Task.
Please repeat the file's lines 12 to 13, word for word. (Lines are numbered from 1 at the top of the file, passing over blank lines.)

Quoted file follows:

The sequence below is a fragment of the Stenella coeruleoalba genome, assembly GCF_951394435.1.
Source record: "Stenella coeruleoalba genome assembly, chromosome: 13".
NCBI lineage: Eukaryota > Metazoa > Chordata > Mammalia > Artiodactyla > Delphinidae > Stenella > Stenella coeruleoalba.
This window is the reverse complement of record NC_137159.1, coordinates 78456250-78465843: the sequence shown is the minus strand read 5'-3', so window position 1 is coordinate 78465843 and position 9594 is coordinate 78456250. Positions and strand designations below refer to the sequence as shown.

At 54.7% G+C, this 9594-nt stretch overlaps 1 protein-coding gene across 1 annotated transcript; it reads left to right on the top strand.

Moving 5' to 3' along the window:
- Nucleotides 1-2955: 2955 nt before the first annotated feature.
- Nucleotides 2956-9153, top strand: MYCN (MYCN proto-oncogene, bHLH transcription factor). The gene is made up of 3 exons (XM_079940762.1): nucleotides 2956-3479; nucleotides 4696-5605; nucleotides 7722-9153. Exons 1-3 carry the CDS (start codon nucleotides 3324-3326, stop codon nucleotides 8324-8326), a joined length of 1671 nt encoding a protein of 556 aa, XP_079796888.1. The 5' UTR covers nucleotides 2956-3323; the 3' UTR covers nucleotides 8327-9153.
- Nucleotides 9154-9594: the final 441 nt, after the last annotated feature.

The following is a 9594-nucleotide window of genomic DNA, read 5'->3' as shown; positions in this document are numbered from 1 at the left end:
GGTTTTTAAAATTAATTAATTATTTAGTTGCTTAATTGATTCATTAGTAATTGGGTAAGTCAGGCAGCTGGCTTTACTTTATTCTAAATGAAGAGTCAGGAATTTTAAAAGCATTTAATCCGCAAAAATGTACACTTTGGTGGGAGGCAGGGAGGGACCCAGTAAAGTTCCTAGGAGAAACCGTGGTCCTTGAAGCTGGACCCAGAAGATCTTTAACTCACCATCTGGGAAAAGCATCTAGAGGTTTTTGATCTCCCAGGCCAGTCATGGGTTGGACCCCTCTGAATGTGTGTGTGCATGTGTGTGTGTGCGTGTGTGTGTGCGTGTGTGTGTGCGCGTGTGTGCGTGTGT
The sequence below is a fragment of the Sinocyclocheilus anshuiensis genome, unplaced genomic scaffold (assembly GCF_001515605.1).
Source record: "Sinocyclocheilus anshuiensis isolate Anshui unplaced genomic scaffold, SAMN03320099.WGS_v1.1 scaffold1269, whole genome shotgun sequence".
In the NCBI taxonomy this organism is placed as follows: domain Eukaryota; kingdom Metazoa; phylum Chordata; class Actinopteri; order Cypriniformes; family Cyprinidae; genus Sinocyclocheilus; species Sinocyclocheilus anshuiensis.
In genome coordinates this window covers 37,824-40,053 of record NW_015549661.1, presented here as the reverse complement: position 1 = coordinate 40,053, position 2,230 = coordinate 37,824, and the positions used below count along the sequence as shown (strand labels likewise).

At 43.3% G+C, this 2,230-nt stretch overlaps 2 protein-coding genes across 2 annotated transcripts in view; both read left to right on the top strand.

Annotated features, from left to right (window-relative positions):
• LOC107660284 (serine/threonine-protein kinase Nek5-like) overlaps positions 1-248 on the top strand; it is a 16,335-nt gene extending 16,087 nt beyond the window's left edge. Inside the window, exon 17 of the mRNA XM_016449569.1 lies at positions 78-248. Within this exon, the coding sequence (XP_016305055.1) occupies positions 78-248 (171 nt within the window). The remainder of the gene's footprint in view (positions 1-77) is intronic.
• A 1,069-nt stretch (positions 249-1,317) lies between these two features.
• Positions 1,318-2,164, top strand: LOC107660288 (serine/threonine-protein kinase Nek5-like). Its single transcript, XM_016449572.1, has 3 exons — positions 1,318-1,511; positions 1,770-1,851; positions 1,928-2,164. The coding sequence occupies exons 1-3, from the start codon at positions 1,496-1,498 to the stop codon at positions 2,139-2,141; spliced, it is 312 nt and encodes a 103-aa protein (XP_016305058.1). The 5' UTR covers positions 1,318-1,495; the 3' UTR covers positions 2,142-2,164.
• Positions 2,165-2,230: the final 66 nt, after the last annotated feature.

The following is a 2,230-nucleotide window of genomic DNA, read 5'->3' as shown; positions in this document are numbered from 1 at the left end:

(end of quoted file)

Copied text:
The sequence below is a fragment of the Sinocyclocheilus anshuiensis genome, unplaced genomic scaffold (assembly GCF_001515605.1).
Source record: "Sinocyclocheilus anshuiensis isolate Anshui unplaced genomic scaffold, SAMN03320099.WGS_v1.1 scaffold1269, whole genome shotgun sequence".